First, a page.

Keyword      Value     Stream Direction
----------   -------   -----------------------------
:DIRECTION   :INPUT    input (default)
:DIRECTION   :IO       input & output
:DIRECTION   :PROBE    none, returns a closed stream

Keyword      Value                Action if File Exists
----------   ------------------   ---------------------------------------
:IF-EXISTS   NIL                  return NIL
:IF-EXISTS   :ERROR               signal an error
:IF-EXISTS   :NEW-VERSION         next version (or error)
:IF-EXISTS   :RENAME              rename existing, create new
:IF-EXISTS   :SUPERSEDE           replace file upon CLOSE
:IF-EXISTS   :RENAME-AND-DELETE   rename and delete existing, create new
:IF-EXISTS   :OVERWRITE           reuse existing file (position at start)
:IF-EXISTS   :APPEND              reuse existing file (position at end)

Keyword              Value     Action if File Does Not Exist
------------------   -------   -----------------------------
:IF-DOES-NOT-EXIST   NIL       return NIL
:IF-DOES-NOT-EXIST   :ERROR    signal an error
:IF-DOES-NOT-EXIST   :CREATE   create the file

Keyword         Value               Element Type
-------------   --------------      ------------------------
:ELEMENT-TYPE   :DEFAULT            character (default)
:ELEMENT-TYPE   'CHARACTER          character
:ELEMENT-TYPE   'SIGNED-BYTE        signed byte
:ELEMENT-TYPE   'UNSIGNED-BYTE      unsigned byte
:ELEMENT-TYPE   character subtype   character subtype
:ELEMENT-TYPE   integer subtype     integer subtype
:ELEMENT-TYPE   other               implementation-dependent

Keyword            Value      File Format
----------------   --------   ------------------------
:EXTERNAL-FORMAT   :DEFAULT   default (default)
:EXTERNAL-FORMAT   other      implementation-dependent

Once you've opened a stream, you can use it with appropriate input or output functions, or with queries that return attributes of either the stream or the file. The following queries can be applied to all kinds of streams. All of these accept a stream argument:

Function               Returns
--------------------   -----------------------------------------------------
INPUT-STREAM-P         true if stream can provide input
OUTPUT-STREAM-P        true if stream can accept output
OPEN-STREAM-P          true if stream is open
STREAM-ELEMENT-TYPE    the type specifier for stream elements
INTERACTIVE-STREAM-P   true if stream is interactive (e.g. keyboard/display)

These queries can be applied to file streams. These also accept a stream argument:

Function                 Returns
--------------------     -----------------------------------------------------
STREAM-EXTERNAL-FORMAT   implementation-dependent
FILE-POSITION            current file offset for read or write, or NIL
FILE-LENGTH              length of stream, or NIL

FILE-POSITION returns a byte offset within the stream. This is an exact count for streams of integer subtypes (see below for further description of binary I/O). For streams of character subtypes, the position is guaranteed only to increase during reading or writing; this allows for variations in text record formats and line terminators.

FILE-POSITION can also be called with a second argument to change the file offset for the next read or write. When used for this purpose, FILE-POSITION returns true when it succeeds.

You should always close a stream when you're done using it (except for the interactive streams provided for you use by Lisp, such as *STANDARD-INPUT*, *STANDARD-OUTPUT*, and *TERMINAL-IO*). The "open, process, close" pattern is very common, so Lisp provides macros to make the pattern both easy to code and error-free.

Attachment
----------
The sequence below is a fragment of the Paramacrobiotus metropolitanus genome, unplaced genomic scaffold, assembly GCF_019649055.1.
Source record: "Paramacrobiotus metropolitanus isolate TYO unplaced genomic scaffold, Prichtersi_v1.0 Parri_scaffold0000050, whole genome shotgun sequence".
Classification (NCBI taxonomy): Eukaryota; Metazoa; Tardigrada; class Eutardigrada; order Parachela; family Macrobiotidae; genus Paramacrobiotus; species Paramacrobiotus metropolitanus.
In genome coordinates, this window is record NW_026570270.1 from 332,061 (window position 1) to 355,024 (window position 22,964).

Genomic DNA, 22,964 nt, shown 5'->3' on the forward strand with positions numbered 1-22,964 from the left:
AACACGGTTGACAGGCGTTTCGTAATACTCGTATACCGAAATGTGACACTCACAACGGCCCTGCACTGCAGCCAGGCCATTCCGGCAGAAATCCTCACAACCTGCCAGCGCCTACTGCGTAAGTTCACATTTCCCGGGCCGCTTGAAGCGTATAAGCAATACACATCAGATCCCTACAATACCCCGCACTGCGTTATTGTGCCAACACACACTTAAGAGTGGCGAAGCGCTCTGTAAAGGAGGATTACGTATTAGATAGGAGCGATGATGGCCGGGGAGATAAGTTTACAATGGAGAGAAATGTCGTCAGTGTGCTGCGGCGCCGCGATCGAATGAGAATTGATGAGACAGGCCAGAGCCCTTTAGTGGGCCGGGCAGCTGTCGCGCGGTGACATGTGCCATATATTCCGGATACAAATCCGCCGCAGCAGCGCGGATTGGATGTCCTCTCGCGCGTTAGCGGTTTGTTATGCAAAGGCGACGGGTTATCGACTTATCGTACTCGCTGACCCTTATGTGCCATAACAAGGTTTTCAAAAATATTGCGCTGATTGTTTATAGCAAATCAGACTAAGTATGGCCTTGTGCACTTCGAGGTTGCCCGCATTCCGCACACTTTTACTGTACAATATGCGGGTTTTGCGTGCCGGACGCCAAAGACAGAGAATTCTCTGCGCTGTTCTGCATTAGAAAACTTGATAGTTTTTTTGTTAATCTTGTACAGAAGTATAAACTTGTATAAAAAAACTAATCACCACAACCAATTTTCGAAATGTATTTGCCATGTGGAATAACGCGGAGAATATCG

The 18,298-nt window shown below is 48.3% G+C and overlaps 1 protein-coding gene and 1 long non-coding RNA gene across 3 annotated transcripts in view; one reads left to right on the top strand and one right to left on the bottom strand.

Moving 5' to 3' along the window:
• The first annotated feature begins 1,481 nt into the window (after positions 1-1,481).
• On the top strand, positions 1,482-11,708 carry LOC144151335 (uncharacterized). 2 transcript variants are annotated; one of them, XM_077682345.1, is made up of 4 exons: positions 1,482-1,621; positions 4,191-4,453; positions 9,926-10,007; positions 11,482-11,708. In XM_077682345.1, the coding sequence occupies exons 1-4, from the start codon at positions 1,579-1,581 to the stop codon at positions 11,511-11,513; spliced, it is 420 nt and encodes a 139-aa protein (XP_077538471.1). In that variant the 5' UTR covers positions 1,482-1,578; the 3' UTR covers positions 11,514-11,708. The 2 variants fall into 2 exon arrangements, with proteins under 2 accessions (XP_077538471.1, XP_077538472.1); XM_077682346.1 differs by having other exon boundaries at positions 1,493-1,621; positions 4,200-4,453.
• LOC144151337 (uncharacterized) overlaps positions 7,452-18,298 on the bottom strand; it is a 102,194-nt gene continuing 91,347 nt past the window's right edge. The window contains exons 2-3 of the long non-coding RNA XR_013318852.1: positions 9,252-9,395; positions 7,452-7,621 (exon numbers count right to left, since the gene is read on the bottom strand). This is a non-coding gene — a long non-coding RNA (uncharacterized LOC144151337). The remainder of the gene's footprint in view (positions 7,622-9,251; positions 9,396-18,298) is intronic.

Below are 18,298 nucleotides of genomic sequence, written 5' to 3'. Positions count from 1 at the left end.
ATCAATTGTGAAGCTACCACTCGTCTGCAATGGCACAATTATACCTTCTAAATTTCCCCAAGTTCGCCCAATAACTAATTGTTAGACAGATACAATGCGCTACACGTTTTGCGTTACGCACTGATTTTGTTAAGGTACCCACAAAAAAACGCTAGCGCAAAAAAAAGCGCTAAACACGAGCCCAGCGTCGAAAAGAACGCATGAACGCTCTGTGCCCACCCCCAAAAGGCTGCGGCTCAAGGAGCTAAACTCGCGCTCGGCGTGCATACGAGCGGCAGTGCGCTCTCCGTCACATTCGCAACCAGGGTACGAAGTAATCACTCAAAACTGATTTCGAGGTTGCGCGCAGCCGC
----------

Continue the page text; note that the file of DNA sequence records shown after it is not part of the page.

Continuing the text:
WITH-OPEN-FILE is tailored for file streams. Its arguments are a variable to be bound to the stream, a pathname, and (optionally) keyword arguments suitable for OPEN. The stream is always closed when control leaves the WITH-OPEN-FILE form.

(with-open-file (stream "my-file.dat" :direction :input)
  ... do something using stream ...)

WITH-OPEN-STREAM expects a variable name and a form to be evaluated; the form should produce a stream value or NIL. This macro is commonly used with constructors for specialty streams, such as MAKE-BROADCAST-STREAM, MAKE-ECHO-STREAM, MAKE-TWO-WAY-STREAM, MAKE-CONCATENATED-STREAM, and MAKE-SYNONYM-STREAM.

Creating streams on strings

The data read or written by a stream doesn't have to be associated with a device -- the data can just as well be in memory. String streams let you read and write at memory speeds, but they can't provide either file or interactive capabilities. Lisp provides constructors (MAKE-STRING-INPUT-STREAM and MAKE-STRING-OUTPUT-STREAM), plus macros to support the "open, process, close" pattern.

? (with-input-from-string (stream "This is my input via stream.")
    (read stream))
? (with-output-to-string (stream)
    (princ "I'm writing to memory!" stream))
"I'm writing to memory!"

These macros accept keyword and optional arguments. WITH-INPUT-FROM-STRING allows :BEGIN and :END keyword arguments to establish bounds on the portion of the string read via the stream. A :INDEX keyword argument lets you name a variable to receive the offset of the next string element to be read -- this is set only upon leaving the WITH-INPUT-FROM-STRING form.

WITH-OUTPUT-TO-STRING allows an optional form, which is evaluated to produce the output string; if this form is missing or NIL, the macro creates a string for you using the :ELEMENT-TYPE keyword argument.

Binary I/O

Lisp supports binary I/O via streams whose element types are finite (i.e. bounded) subtypes of INTEGER. Some examples of appropriate types are:

ANSI Common Lisp implementations should support any of these types for binary I/O. However, the implementation is not required to directly map the specified :ELEMENT-TYPE onto the underlying file system; an implementation is permitted to alter the external format so long as data read from a binary file is the same as that written using the same :ELEMENT-TYPE.